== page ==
Hewitt was a primary figure in the televising of a 1996 60 Minutes documentary on the tobacco-industry scandal involving the tobacco company Brown & Williamson, in which the program eventually reported the allegations of whistleblower Jeffrey Wigand. Initially wary of a lawsuit, Hewitt sided with CBS News management and killed the Wigand story by censoring the interview. After blowback, a more complete presentation of the story was allowed to air, but the handling of the issue remained "a dark, sorry period in the otherwise virtuous life of '60 Minutes.'" The overall scandal was the inspiration for the 1999 film The Insider. Hewitt was portrayed in the film by Philip Baker Hall.

Declining ratings at 60 Minutes—after decades of being in the top 10, the show had dropped in rankings to number 20—contributed to what became a public debate in 2002 about whether it was time for CBS to replace Hewitt at 60 Minutes. According to The New York Times, Jeff Fager, producer of 60 Minutes II, was being floated as a possible replacement, speculation that proved to be accurate. The show was still generating an estimated profit of more than $20 million a year, but the decline in viewership and profit meant the show could no longer "operate as an island unto itself, often thumbing its nose at management while demanding huge salaries and perquisites." Within a couple of years, Hewitt stepped aside as executive producer at the age of 81, signing a ten-year contract with CBS to be an executive producer-at-large for CBS News.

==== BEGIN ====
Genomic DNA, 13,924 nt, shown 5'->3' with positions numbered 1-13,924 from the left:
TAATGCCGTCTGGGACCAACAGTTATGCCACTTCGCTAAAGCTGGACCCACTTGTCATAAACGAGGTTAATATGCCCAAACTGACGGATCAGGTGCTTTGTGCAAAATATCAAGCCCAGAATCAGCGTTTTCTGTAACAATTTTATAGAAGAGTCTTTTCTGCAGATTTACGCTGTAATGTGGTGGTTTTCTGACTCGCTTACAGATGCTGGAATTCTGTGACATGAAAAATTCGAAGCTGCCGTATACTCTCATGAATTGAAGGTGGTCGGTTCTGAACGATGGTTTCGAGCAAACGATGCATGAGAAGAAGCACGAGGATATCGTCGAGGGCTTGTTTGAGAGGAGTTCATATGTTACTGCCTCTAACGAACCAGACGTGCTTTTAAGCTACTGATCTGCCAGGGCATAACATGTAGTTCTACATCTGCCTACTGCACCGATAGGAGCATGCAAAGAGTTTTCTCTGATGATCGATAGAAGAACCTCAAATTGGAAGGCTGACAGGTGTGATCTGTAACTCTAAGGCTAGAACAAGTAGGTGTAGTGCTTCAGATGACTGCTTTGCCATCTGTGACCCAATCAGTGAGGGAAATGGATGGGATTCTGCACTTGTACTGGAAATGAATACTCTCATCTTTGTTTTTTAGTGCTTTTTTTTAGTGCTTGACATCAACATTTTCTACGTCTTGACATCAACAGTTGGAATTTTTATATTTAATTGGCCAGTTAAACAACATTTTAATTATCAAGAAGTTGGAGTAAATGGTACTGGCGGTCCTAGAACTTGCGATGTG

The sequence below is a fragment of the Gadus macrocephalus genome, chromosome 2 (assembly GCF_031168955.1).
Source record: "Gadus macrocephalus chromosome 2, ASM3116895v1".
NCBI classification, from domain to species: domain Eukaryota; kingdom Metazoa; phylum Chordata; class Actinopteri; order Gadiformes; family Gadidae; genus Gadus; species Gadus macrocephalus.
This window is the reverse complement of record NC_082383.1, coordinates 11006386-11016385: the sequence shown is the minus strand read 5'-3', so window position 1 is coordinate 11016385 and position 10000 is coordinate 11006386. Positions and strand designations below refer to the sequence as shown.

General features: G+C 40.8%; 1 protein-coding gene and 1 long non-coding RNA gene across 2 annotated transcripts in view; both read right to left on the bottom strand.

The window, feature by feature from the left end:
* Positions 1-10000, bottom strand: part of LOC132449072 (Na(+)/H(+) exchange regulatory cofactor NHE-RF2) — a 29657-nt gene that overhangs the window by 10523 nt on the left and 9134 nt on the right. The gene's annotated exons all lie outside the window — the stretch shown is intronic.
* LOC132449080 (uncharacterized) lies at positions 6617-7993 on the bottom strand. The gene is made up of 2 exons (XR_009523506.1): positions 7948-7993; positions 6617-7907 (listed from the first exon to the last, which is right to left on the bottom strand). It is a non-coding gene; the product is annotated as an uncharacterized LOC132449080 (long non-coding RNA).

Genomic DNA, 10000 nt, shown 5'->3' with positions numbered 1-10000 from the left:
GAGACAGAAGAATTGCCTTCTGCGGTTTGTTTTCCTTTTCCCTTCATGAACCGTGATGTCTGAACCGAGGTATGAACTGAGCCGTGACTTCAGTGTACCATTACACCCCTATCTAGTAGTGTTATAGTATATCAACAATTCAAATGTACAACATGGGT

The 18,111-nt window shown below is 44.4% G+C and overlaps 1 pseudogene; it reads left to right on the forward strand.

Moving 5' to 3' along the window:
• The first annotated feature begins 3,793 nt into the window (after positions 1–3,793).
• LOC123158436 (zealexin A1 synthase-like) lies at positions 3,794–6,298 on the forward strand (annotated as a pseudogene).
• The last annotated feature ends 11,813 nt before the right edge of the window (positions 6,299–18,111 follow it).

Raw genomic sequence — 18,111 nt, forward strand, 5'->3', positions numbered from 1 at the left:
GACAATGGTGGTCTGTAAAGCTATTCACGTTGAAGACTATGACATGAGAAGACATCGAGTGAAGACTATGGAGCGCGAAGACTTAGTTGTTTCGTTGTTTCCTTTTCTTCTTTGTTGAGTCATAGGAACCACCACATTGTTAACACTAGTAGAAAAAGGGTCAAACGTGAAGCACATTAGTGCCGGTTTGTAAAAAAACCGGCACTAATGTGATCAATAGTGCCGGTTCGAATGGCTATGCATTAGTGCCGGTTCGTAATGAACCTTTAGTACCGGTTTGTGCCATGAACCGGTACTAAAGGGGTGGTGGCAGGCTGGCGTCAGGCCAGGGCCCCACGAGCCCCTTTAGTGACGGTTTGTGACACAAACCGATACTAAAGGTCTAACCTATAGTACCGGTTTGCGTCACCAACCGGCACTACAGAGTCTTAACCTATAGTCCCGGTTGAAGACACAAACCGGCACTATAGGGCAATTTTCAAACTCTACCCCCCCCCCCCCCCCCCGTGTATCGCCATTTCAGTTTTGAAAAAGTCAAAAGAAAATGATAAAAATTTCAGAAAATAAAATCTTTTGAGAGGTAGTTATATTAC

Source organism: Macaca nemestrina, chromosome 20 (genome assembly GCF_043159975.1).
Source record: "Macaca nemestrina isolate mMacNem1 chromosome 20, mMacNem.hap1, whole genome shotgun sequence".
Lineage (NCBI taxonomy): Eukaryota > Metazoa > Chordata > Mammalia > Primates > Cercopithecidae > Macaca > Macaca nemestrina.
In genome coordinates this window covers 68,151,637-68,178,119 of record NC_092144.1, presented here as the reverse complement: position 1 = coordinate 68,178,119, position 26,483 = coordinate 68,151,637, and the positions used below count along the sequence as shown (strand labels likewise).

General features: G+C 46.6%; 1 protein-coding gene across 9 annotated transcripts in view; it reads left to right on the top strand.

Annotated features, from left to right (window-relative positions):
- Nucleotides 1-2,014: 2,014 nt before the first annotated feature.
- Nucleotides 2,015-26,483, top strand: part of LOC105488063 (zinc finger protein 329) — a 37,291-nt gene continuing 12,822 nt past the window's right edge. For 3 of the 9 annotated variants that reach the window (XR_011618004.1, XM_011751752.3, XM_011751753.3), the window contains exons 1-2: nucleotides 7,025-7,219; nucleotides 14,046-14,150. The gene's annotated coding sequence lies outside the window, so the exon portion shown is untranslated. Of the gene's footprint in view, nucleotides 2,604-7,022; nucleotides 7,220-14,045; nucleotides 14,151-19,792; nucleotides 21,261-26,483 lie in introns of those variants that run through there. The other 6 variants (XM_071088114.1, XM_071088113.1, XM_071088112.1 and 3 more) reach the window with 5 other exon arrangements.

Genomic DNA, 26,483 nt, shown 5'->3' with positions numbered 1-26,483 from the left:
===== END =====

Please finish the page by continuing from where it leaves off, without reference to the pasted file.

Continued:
In January 2010, 60 Minutes dedicated an entire show to the story and memory of Don Hewitt.

..... CBS determined that the employee's allegations were credible and by 2018 had paid her over $5 million in settlements in exchange for her silence.

Personal life and death

Hewitt was married three times:

  • Mary Weaver with whom he had two sons: Jeffrey and Steven.
  • Frankie Teague Hewitt - American theater producer and founder of the Ford's Theatre Society who was responsible for restoring and reopening the historic site as a working theater. They had a daughter: Lisa Gabrielle Hewitt Cassara, former coordinating producer of the syndicated television show "A Current Affair"; and he adopted her daughter Jilian Childers from a previous marriage.
  • Marilyn Berger - American broadcast and newspaper journalist. Through Berger, Hewitt is the great-uncle of Rob Fishman.

In March 2009, Hewitt was diagnosed with pancreatic cancer from which he died on August 19, 2009, at his home in Bridgehampton, New York.


  • 1987: Hewitt received the Paul White Award, Radio Television Digital News Association
  • 1988: In addition to several Peabody Awards given to 60 Minutes, Hewitt was given a personal Peabody Award, for his accomplishments that have "touch[ed] the lives of just about every American."
  • 1989: Inducted into The Television Academy Hall Of Fame
  • 1992: Hewitt won the Walter Cronkite Award for Excellence in Journalism.
  • 1993: Hewitt and 60 Minutes were elected to the National Association of Broadcasters Hall of Fame.
  • 2008: Hewitt was honored with Washington State University's Edward R. Murrow Award for Lifetime Achievement in Broadcast Journalism.

See also

Kids robot.svg In Spanish: Don Hewitt para niños